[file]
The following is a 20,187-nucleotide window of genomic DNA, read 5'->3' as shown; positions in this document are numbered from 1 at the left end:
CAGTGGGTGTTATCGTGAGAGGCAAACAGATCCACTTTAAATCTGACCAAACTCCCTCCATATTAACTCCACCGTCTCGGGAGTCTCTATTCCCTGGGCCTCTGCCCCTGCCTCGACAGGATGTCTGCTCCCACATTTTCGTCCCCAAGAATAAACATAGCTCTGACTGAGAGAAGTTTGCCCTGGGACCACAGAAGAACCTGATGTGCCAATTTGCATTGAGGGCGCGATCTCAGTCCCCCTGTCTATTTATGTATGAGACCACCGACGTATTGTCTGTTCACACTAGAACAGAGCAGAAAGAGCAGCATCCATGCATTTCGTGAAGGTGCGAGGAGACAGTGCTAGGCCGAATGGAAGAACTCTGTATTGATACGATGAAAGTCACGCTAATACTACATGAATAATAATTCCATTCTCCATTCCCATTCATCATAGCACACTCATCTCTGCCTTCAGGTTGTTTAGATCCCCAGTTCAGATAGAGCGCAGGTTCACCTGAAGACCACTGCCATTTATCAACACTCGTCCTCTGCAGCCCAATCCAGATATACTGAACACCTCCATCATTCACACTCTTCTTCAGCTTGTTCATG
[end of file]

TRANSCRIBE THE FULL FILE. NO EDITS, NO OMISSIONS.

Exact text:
The following is a 20,187-nucleotide window of genomic DNA, read 5'->3' as shown; positions in this document are numbered from 1 at the left end:
CAGTGGGTGTTATCGTGAGAGGCAAACAGATCCACTTTAAATCTGACCAAACTCCCTCCATATTAACTCCACCGTCTCGGGAGTCTCTATTCCCTGGGCCTCTGCCCCTGCCTCGACAGGATGTCTGCTCCCACATTTTCGTCCCCAAGAATAAACATAGCTCTGACTGAGAGAAGTTTGCCCTGGGACCACAGAAGAACCTGATGTGCCAATTTGCATTGAGGGCGCGATCTCAGTCCCCCTGTCTATTTATGTATGAGACCACCGACGTATTGTCTGTTCACACTAGAACAGAGCAGAAAGAGCAGCATCCATGCATTTCGTGAAGGTGCGAGGAGACAGTGCTAGGCCGAATGGAAGAACTCTGTATTGATACGATGAAAGTCACGCTAATACTACATGAATAATAATTCCATTCTCCATTCCCATTCATCATAGCACACTCATCTCTGCCTTCAGGTTGTTTAGATCCCCAGTTCAGATAGAGCGCAGGTTCACCTGAAGACCACTGCCATTTATCAACACTCGTCCTCTGCAGCCCAATCCAGATATACTGAACACCTCCATCATTCACACTCTTCTTCAGCTTGTTCATG